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Why Everyone Is Going Social

The hype surrounding social media is, indeed, astounding. Its adherents claim it will do everything except cure cancer. But the folks at Gartner who have studied this phenomenon at hundreds of companies caution business leaders against dismissing its possibilities out of hand, or worse trying to capitalize on this technology in a ham-fisted way.

A new book, The Social Organization, by two Gartner analysts, Anthony Bradley and Mark McDonald, sums up the popular conceptions of social media (SM) technology since its emergence at the beginning of the last decade.

Social media doesn’t deliver real business value and can waste a lot of employee time. Social media poses unacceptable risks to privacy, IP protection, regulatory compliance, HR infractions and customer service. Social media is just another marketing channel. Get a Facebook page, open a Twitter account, give your CEO a blog, and load some cool videos on YouTube and you’re done. All you need to do is provide social media technology and the rest will happen on its own. After all, that’s how it happens on the Internet. You don’t need a business justification for social media because it’s so cheap and you can’t anticipate or measure the benefits anyway.

The hype surrounding social media is, indeed, astounding. Its adherents claim it will do everything except cure cancer. But the folks at Gartner who have studied this phenomenon at hundreds of companies caution business leaders against dismissing its possibilities out of hand, or worse trying to capitalize on this technology in a ham-fisted way. True, it can deliver little value and waste time if one goes about it the wrong way. Yes, it can pose risks, but these can be mitigated and managed like any other. Bradley and McDonald argue that SM isn’t just another marketing channel but that success requires a lot more than flogging the technology itself. And, most importantly, one can measure the benefits, which is good because it can be a lot more expensive than it appears.

This brings me to this issue’s cover story, which seeks to open a conversation about how leaders can best get their arms around this beast we call social media. (See CEO and Social Media) As the story underscores, many CEOs are frustrated by their inability to incorporate the technology into their business strategy in ways that are familiar or compute the standard ROI analysis. Nonetheless, big bets are being made. As we reported in an earlier cover story on Ford’s Alan Mulally last November, Ford earmarked a fourth of its marketing budget to advance its brand through social media and reaped big rewards in selling its Fiesta.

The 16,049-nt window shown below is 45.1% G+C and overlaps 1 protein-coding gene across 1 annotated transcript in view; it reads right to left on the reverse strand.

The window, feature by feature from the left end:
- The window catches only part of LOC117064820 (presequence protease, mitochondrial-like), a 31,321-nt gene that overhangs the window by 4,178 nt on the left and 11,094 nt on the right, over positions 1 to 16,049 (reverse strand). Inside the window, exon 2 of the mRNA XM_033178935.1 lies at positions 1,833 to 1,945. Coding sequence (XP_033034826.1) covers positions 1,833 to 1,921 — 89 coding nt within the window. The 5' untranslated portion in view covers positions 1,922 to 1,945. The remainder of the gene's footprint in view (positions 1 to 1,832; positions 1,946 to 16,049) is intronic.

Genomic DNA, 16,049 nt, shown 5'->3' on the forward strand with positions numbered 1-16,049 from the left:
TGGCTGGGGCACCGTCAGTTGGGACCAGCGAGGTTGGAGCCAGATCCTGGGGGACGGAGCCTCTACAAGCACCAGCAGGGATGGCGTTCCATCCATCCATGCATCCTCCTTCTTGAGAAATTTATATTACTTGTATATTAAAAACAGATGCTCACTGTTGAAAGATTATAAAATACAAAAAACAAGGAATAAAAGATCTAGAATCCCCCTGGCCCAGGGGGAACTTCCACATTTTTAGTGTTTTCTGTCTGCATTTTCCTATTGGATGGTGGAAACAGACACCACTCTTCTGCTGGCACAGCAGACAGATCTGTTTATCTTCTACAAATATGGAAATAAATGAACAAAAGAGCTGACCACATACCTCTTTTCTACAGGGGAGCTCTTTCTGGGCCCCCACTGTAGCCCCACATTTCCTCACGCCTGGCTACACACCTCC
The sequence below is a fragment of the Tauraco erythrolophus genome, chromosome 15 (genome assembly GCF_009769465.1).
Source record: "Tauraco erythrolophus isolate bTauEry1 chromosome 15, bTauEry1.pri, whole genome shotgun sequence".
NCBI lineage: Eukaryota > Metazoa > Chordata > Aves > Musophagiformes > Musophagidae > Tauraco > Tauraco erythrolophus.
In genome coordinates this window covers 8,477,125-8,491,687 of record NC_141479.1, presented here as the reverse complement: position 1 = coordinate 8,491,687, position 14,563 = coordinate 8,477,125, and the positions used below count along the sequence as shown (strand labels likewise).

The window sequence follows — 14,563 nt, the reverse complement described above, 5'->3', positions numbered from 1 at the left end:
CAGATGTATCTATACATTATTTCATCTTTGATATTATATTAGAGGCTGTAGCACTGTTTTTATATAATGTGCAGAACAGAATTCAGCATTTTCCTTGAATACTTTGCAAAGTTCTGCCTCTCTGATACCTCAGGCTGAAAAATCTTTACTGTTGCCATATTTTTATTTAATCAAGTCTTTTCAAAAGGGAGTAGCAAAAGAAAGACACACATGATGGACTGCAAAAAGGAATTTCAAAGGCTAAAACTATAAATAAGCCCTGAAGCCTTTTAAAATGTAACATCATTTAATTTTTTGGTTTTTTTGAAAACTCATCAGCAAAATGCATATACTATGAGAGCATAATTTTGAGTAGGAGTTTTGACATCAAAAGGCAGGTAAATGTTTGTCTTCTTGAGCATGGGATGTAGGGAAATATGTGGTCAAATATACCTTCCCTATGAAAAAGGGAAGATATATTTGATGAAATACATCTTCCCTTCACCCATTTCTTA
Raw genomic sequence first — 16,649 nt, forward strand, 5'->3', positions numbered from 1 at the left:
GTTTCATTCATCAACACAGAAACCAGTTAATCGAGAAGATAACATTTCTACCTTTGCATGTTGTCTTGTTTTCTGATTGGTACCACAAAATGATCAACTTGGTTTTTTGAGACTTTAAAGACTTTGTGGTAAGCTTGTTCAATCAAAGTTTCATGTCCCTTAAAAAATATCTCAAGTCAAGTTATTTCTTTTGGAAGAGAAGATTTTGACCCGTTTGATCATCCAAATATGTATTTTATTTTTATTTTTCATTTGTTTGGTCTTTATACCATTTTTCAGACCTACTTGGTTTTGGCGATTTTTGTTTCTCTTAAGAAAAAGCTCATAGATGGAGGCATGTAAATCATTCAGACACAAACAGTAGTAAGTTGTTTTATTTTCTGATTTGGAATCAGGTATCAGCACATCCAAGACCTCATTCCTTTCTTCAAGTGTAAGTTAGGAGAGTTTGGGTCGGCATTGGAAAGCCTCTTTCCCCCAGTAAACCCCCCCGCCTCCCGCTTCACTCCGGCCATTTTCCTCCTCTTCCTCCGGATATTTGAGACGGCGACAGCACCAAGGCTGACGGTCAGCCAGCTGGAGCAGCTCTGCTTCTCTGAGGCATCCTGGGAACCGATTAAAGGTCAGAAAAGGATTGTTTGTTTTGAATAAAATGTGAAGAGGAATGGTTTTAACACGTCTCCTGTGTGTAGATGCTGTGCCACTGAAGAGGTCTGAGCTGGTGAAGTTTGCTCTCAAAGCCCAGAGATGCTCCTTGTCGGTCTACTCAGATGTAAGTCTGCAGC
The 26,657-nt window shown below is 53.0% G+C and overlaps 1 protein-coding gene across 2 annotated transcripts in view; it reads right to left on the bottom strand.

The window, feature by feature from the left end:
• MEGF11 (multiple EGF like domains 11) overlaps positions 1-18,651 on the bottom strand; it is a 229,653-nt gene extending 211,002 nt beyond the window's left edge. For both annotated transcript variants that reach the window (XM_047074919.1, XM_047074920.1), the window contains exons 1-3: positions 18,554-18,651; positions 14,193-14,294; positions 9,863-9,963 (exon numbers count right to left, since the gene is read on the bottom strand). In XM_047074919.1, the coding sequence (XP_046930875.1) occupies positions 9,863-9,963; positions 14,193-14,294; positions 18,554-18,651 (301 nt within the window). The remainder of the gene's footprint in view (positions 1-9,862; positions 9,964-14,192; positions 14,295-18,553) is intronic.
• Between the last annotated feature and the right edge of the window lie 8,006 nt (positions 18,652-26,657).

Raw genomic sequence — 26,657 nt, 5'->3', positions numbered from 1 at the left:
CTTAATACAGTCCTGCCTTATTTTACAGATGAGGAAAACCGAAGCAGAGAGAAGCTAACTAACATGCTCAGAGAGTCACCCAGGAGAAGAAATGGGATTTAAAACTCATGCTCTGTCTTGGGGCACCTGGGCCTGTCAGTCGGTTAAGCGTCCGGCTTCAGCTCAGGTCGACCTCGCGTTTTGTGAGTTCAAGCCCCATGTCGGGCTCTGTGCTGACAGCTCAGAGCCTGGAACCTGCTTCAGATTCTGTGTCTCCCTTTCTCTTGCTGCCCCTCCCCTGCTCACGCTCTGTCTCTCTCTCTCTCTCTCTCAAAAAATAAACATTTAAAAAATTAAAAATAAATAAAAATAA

We aim to pursue this conversation about this and related technologies, including mobility and cloud computing at our CEOtech conference, “The CEO’s Role in Harnessing Emerging Technology,” to be held on October 18 and 19 on the campus of Stanford’s Graduate School of Business in Palo Alto, Calif. Speakers such as eBay’s John Donahoe, San Francisco Giants CEO Larry Baer, MicroStrategy’s Michael Saylor and Kaiser Permanente’s George Halvorson will be on hand to share experiences and insights in leveraging these technologies in ways that improve customer relationships, raise operational efficiencies and advance sales and marketing goals in ways that are new and cost effective. The time to register is now: www.ChiefExecutive.net/CEOtech. Hope to see you there.

About JP Donlon

JP Donlon is the Editor-in-Chief of Chief Executive magazine.